2. Be Inclusive and Flexible

Take a customized approach to address work situations as different employees have different life stressors and challenges. Some might need a different start time to spend more time with their loved ones or leave work early to pick up their children from daycare on time. Companies these days are being more outwardly vocal about diversity, but there is still a gap between communications and action. Implementing a hybrid work policy, providing inclusive perks and benefits, and leading by example, all contribute to creating an inclusive workplace. Ensure leadership within your organization understands that proactively offering flexible hours and being accommodating doesn’t necessarily mean lowering your standards. Quality of work and output actually increases when employees are happy and not stressed with managing their work-life schedules. 

3. Help Promote Financial Wellness

The number one cause of stress for employees is financial. Since the pandemic, more and more companies have become aware of the link between poor financial health and employee wellness. Introducing your employees to resources or webinars on debt reduction, budgeting, financial planning basics, and investing basics can further encourage them to do their own research. Providing access to a qualified professional who can provide information about their unique situation is even better, but may not be within the budget. Your company’s Employee Assistance Program (EAP) can also be a financial management tool. Consider creating, or asking your advisor to help create, an employee communication piece identifying the financial wellness features of your firm’s EAP plan.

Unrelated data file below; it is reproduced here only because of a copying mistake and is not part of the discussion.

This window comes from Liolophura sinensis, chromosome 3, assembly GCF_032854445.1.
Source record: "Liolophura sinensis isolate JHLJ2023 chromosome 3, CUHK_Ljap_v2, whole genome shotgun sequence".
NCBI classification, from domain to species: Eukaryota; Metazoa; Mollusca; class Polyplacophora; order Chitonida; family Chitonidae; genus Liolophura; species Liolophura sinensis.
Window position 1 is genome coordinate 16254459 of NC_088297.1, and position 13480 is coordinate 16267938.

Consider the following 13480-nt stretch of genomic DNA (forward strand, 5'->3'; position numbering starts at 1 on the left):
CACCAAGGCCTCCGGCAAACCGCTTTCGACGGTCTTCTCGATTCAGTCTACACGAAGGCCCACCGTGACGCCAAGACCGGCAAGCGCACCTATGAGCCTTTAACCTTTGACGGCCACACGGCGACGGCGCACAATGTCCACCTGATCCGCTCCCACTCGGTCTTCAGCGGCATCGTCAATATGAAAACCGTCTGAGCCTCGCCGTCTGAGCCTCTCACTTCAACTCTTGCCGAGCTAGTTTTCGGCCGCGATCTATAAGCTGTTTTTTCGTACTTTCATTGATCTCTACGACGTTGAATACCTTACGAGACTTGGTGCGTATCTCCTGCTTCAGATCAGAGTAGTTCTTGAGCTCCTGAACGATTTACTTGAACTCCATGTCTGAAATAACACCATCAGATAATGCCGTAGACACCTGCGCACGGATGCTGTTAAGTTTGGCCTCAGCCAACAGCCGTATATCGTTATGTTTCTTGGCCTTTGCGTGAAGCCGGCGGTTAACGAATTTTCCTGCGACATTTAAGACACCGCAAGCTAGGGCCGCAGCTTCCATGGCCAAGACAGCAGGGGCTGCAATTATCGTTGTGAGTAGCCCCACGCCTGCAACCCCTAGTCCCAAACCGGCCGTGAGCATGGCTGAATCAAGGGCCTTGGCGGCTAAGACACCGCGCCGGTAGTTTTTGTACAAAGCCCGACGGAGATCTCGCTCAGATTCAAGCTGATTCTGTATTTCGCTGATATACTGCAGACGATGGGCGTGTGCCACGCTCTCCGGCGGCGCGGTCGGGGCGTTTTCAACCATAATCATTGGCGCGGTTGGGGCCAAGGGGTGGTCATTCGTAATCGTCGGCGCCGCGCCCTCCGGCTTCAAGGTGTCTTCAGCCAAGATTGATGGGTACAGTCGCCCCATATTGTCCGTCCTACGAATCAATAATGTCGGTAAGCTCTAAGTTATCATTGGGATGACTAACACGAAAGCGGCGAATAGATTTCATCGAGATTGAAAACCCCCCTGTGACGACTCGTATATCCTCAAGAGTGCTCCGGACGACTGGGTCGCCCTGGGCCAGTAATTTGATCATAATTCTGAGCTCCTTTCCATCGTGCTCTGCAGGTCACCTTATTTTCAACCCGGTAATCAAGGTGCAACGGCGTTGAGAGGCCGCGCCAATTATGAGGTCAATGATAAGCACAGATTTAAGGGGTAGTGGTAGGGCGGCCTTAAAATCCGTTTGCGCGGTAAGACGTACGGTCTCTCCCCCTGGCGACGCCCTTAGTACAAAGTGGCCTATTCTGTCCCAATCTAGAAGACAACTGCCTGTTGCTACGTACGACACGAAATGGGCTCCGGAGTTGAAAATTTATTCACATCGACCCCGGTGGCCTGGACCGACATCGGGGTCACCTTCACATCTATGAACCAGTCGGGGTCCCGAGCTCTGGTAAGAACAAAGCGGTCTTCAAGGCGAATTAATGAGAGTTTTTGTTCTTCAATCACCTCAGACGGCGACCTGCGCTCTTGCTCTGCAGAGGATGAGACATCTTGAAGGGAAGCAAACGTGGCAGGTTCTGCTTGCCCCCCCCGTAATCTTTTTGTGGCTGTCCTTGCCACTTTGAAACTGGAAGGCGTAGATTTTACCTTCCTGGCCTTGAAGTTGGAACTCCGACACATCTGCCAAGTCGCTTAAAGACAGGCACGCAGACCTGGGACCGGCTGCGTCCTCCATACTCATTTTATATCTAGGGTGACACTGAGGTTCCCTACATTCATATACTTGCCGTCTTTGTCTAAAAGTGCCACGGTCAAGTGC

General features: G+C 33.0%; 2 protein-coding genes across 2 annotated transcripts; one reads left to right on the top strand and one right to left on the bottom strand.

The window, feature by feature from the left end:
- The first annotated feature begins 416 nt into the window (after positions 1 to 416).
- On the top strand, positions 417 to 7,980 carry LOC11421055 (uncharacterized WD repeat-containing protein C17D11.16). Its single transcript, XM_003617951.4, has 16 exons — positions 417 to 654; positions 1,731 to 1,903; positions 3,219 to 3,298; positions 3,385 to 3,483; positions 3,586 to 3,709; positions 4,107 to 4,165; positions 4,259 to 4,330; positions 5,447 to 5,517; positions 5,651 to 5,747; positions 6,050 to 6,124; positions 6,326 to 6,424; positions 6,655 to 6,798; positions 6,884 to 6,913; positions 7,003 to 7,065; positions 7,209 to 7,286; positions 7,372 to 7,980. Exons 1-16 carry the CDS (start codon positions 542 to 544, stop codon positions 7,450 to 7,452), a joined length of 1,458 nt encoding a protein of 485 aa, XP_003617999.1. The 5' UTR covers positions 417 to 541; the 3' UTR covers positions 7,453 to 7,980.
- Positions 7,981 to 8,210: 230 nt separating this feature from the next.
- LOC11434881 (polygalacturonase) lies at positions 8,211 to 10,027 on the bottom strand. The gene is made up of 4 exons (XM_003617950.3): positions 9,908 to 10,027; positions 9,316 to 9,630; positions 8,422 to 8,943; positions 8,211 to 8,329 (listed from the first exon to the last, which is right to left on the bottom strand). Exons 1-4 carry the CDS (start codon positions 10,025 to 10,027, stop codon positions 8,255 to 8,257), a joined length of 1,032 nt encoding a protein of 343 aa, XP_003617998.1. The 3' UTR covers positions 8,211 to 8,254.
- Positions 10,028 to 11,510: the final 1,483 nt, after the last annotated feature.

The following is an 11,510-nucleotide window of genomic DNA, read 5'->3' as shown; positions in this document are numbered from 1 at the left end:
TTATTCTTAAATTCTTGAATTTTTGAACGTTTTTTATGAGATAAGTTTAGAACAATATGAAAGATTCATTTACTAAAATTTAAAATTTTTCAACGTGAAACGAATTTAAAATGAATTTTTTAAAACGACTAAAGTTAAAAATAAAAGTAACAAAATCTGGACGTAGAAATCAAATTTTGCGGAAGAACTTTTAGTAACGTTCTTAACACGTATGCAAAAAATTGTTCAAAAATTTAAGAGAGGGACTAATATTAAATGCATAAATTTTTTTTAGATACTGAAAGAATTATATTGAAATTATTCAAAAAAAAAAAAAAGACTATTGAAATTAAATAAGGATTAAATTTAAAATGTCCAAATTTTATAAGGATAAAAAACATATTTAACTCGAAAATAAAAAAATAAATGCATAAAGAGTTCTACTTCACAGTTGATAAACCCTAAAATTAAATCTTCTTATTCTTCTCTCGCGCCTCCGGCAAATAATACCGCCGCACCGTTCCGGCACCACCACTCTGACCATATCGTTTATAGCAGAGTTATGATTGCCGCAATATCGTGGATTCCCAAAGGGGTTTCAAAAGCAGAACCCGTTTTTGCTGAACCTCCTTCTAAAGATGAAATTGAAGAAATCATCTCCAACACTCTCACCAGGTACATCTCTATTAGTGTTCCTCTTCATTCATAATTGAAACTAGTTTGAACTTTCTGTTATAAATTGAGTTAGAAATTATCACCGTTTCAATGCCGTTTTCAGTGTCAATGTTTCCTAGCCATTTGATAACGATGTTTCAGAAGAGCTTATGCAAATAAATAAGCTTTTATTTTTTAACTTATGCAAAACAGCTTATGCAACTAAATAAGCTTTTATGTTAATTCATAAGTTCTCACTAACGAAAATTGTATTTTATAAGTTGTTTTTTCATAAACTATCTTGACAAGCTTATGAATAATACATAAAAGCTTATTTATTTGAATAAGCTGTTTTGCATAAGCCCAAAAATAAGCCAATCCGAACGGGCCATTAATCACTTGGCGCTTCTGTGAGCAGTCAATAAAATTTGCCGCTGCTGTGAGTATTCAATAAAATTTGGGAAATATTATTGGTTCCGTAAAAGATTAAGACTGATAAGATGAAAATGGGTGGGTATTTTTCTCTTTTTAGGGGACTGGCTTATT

4. Build a Culture of Connection

Asking how someone is feeling goes a long way. Checking in with each of your reports on a regular basis can help create space for conversations. Allow for time during meetings to connect and make it known that you are there to help or provide resources. It’s harder to notice the signs that someone is struggling these days because of remote work, but you can design your meetings to involve questions that help build connections and ensure that your employees know that you are there for them. 

5. Build a Good Benefits Plan

It is easier than ever to get access to free and confidential resources. Digital Wellness Programs and Telemedicine provide employees with convenient access to a full suite of support to help promote mental and physical well-being. As a team leader, educate yourself on available resources and find ways to promote them to others. Whether it is offering paid wellness days off or taking a care day to disconnect and recharge, it is important to build a good benefits plan that works for them.


Mental health problems can often be “invisible” to managers, and there is still a lot of stigma around asking for help - this makes it hard to know when an employee needs support. Be proactive in your approach to providing employees with support, and an environment that is conducive to good mental health.